◀ ▲ ▶History / 19th-century / Person: Piaggio, Henry Thomas Herbert
Person: Piaggio, Henry Thomas Herbert
H T H Piaggio graduated from Cambridge and then worked at the University of Nottingham. He is best known for his text-book on Differential Equations.
Mathematical Profile (Excerpt):
- H T H Piaggio was educated at the City of London School and at St John's College, Cambridge.
- In 1908 he was appointed Lecturer in Mathematics at the University of Nottingham although at that time there was no separate Department of Mathematics there.
- A chair of mathematics was created at Nottingham and Piaggio was appointed to it in 1919.
- His most famous work, An Elementary Treatise on Differential Equations, was published by G Bell & Sons in 1920.
- Full details of his life appear in the obituary by D A Young.
- Here list a few articles which Piaggio published in The Mathematical Gazette: Relativity rhymes with a mathematical commentary (January 1922); Geometry and relativity (July 1922); Mathematics for evening technical students (July 1924); Mathematical physics in university and school (October 1924); Probability and its applications (July 1931); Three Sadleirian professors: A R Forsyth, E W Hobson and G H Hardy (October 1931); Mathematics and psychology (February 1933); Lagrange's equation (May 1935); Fallacies concerning averages (December 1937); and The incompleteness of "complete" primitives of differential equations (February 1939).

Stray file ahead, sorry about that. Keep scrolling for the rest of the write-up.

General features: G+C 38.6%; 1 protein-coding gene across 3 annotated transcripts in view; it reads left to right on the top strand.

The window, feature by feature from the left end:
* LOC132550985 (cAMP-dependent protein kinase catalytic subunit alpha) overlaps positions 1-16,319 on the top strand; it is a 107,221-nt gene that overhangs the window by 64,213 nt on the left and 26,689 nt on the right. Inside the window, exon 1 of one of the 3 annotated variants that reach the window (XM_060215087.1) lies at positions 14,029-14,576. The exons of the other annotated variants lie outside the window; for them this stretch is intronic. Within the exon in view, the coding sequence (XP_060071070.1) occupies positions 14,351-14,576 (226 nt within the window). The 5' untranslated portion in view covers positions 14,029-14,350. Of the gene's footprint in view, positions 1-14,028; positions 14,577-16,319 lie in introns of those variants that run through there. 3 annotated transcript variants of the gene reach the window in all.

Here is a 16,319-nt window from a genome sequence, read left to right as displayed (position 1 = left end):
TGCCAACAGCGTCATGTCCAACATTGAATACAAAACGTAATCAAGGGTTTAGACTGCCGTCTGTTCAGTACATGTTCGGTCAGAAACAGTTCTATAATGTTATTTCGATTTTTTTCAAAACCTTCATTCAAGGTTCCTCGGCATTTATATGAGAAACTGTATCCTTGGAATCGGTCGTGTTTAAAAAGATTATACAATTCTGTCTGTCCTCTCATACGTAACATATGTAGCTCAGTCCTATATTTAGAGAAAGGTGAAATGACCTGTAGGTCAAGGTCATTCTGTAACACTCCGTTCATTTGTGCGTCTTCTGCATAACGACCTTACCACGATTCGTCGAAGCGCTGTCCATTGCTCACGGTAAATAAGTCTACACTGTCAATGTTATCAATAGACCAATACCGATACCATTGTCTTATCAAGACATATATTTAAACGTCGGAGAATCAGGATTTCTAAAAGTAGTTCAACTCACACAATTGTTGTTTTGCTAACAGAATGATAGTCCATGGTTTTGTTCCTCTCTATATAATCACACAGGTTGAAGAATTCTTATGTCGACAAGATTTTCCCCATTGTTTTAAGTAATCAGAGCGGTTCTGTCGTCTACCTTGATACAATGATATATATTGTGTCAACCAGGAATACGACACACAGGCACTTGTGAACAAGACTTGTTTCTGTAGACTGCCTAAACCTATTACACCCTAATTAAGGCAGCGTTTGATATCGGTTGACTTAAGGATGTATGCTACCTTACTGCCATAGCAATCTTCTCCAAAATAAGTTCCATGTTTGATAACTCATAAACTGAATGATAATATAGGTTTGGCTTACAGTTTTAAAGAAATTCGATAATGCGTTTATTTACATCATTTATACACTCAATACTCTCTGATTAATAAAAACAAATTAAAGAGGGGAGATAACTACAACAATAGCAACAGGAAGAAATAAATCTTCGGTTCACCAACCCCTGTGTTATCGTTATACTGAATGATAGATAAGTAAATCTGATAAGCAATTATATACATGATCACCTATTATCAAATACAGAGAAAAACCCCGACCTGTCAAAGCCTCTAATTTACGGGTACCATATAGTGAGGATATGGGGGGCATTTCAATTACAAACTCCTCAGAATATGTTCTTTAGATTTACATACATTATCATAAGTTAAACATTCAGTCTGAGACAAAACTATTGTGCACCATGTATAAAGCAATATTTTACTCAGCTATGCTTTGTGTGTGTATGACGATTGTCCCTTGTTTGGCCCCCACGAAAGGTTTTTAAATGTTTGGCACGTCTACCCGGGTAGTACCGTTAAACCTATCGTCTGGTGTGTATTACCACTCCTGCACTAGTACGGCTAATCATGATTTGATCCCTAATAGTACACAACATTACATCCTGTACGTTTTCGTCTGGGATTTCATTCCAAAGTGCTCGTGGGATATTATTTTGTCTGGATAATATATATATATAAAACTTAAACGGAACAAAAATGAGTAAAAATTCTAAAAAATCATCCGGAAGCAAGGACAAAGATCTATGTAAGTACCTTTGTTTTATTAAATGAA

- In Nature Piaggio published articles such as The operational calculus (1943) and The significance and development of Hamilton's quaternions (1943).
- In the Proceedings of the Glasgow Mathematical Association he published Exceptional integrals of a not completely integrable total differential equation (1953).
- The author effectively remarks that this is not a necessary condition for the existence of a solution.
- Piaggio was a member of the Edinburgh Mathematical Society, joining the Society in May 1912.
- He read papers to the Society such as Note on Linear Differential Equations with constant coefficients on 10 May 1912.
Born 2 June 1884, London, England. Died 26 June 1967, Cedars Home, Nottingham, England.
View full biography at MacTutor
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Thank you to the contributors under CC BY-SA 4.0!
Adapted from other CC BY-SA 4.0 Sources:
- O’Connor, John J; Robertson, Edmund F: MacTutor History of Mathematics Archive